Overall, Open the Books.com found that $4.2 billion in federally-backed loans from the SBA went to high-end luxury vacation destinations for both people and pets alike; $760 million was given to businesses selling elite-brand cars, diamonds and other jewelry, wine, cigars, and facelifts. Another $161 million was awarded to “exclusive clubs for golf, yachting, thoroughbred horses and hunting.” The other money went to help fund Fortune 100 companies and private-equity firms, according to the report.
“In America, we should never demonize success, but we don’t need to subsidize it either,” said Adam Andrzejewski, founder of OpenTheBooks.com. “Loans to luxury limousine companies, private country clubs, Beverly Hills diamond suppliers, and upscale resort destinations serve no public purpose.”
The majority of the $1 million-plus loans—about 25,000—were given through the SBA’s so-called 7(a) guarantees, which are extended to eligible borrowers for starting, acquiring and expanding a small business, the Times reported. About 9,000 loans were guaranteed through the SBA’s 504 program, which gives established businesses long-term fixed-rate financing on assets such as land and buildings.
The SBA doesn’t dispense loans itself, but rather provides financial guarantees to banks if a company backed by the SBA defaults, the Times reported. If none of the companies default, the government won’t owe anything. If the SBA-backed business goes under, however, the government is on the hook to repay a portion of the loan.
Currently, the fees and interest generated off of the loans is enough to cover any companies which default, leading to no cost to the taxpayer, Miguel Ayala, an SBA spokesman, told the Times.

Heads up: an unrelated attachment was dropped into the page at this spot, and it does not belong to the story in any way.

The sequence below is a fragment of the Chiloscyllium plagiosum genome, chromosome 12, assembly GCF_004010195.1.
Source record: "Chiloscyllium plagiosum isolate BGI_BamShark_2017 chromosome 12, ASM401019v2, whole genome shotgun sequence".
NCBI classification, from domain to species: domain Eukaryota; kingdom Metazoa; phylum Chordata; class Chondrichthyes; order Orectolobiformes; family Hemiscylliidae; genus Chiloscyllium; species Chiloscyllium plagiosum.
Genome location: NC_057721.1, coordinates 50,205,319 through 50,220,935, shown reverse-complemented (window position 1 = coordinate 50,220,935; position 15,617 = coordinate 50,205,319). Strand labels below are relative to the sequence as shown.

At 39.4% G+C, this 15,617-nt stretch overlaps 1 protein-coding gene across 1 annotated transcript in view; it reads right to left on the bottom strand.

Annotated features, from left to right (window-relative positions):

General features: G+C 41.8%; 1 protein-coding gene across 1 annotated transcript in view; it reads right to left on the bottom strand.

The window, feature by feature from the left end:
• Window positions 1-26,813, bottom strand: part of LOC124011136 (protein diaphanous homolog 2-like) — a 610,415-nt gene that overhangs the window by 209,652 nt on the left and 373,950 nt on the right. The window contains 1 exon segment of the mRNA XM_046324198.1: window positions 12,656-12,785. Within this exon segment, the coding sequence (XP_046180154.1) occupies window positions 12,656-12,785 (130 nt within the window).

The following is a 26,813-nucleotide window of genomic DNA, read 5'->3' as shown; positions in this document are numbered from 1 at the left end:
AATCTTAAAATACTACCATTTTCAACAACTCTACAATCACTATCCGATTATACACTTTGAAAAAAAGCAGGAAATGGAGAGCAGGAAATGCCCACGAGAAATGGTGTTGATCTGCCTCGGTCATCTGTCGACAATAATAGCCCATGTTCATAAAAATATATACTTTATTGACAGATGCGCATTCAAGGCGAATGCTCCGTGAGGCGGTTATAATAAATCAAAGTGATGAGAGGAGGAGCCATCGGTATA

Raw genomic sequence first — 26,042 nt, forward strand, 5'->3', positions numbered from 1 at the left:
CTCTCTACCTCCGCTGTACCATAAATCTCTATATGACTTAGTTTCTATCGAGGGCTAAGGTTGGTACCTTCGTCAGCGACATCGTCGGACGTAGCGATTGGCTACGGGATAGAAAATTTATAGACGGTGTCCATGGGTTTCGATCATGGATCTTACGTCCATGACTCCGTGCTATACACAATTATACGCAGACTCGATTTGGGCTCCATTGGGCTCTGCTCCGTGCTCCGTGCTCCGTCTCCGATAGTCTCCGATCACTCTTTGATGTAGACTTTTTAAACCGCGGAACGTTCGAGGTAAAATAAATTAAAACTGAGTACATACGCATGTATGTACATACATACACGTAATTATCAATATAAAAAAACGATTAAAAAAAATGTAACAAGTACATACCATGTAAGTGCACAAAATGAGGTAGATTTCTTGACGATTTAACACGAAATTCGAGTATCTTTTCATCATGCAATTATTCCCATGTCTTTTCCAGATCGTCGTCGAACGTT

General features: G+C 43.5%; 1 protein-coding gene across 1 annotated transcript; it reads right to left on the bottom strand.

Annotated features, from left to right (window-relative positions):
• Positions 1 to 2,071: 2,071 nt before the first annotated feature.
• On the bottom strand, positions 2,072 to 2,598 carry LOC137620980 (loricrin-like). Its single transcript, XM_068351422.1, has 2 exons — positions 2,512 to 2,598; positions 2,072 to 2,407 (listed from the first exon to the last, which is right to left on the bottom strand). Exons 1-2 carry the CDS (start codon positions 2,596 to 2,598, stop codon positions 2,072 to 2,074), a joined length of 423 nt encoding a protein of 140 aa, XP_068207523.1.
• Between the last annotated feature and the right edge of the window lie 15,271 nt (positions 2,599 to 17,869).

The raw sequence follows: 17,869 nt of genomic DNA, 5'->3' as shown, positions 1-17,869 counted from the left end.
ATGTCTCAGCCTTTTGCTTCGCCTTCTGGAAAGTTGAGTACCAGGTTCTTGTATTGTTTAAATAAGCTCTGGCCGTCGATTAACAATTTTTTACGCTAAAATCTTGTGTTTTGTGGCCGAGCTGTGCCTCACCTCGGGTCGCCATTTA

Most of the seven-figure loans defined in the Open the Books.com report were dispensed during the credit crisis, when normal businesses couldn’t get funded, Ayala added. The SBA was acting to fill the market gaps, he said.
“At the time, banks weren’t lending at all,” Ayala said. “The SBA doesn’t select who receives an SBA loan; our lending partners receive the applications and then on the back end say what products they have available for their clients. For many businesses seeking conventional loans, to expand or extend their line of credit, banks offered them a SBA loan.”
Seventy-seven percent of the $1 million in backed loans went to businesses owned by underserved demographic groups such as women, ethnic minorities and veterans or to businesses located in poverty-ridden neighborhoods, Ayala told the Times. Also, the million-plus-dollar loans only represented about 20 percent of the money distributed by the agency at the time, with the vast majority (80 percent) being dispensed in amounts of less than $1 million, he said.
Still, many seemingly recession-proof businesses seemed to line up for the government handout, the Times noted.